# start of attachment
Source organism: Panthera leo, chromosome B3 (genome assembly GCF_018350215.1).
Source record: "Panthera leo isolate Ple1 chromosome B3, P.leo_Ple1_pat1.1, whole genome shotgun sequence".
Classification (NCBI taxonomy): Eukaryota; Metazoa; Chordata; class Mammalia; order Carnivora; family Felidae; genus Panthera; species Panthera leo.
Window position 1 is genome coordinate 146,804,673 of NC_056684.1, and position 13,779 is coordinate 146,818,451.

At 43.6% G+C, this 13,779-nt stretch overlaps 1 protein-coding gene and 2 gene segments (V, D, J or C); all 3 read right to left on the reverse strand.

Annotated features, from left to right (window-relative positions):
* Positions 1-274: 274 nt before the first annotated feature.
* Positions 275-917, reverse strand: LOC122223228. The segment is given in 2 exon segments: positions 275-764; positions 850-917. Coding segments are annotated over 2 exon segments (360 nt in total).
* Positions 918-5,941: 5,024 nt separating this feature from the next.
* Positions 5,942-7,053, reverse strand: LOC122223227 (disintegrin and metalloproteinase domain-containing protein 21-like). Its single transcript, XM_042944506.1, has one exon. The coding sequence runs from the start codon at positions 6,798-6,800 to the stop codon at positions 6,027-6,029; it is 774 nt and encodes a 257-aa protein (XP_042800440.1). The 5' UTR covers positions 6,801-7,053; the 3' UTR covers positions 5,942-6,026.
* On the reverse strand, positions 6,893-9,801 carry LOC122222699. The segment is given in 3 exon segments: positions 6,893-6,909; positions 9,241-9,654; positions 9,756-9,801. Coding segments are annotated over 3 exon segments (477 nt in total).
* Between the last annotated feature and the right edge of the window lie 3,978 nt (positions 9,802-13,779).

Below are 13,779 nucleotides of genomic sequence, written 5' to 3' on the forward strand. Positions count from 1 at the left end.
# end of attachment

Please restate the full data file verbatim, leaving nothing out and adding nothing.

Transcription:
Source organism: Panthera leo, chromosome B3 (genome assembly GCF_018350215.1).
Source record: "Panthera leo isolate Ple1 chromosome B3, P.leo_Ple1_pat1.1, whole genome shotgun sequence".
Classification (NCBI taxonomy): Eukaryota; Metazoa; Chordata; class Mammalia; order Carnivora; family Felidae; genus Panthera; species Panthera leo.
Window position 1 is genome coordinate 146,804,673 of NC_056684.1, and position 13,779 is coordinate 146,818,451.

At 43.6% G+C, this 13,779-nt stretch overlaps 1 protein-coding gene and 2 gene segments (V, D, J or C); all 3 read right to left on the reverse strand.

Annotated features, from left to right (window-relative positions):
* Positions 1-274: 274 nt before the first annotated feature.
* Positions 275-917, reverse strand: LOC122223228. The segment is given in 2 exon segments: positions 275-764; positions 850-917. Coding segments are annotated over 2 exon segments (360 nt in total).
* Positions 918-5,941: 5,024 nt separating this feature from the next.
* Positions 5,942-7,053, reverse strand: LOC122223227 (disintegrin and metalloproteinase domain-containing protein 21-like). Its single transcript, XM_042944506.1, has one exon. The coding sequence runs from the start codon at positions 6,798-6,800 to the stop codon at positions 6,027-6,029; it is 774 nt and encodes a 257-aa protein (XP_042800440.1). The 5' UTR covers positions 6,801-7,053; the 3' UTR covers positions 5,942-6,026.
* On the reverse strand, positions 6,893-9,801 carry LOC122222699. The segment is given in 3 exon segments: positions 6,893-6,909; positions 9,241-9,654; positions 9,756-9,801. Coding segments are annotated over 3 exon segments (477 nt in total).
* Between the last annotated feature and the right edge of the window lie 3,978 nt (positions 9,802-13,779).

Below are 13,779 nucleotides of genomic sequence, written 5' to 3' on the forward strand. Positions count from 1 at the left end.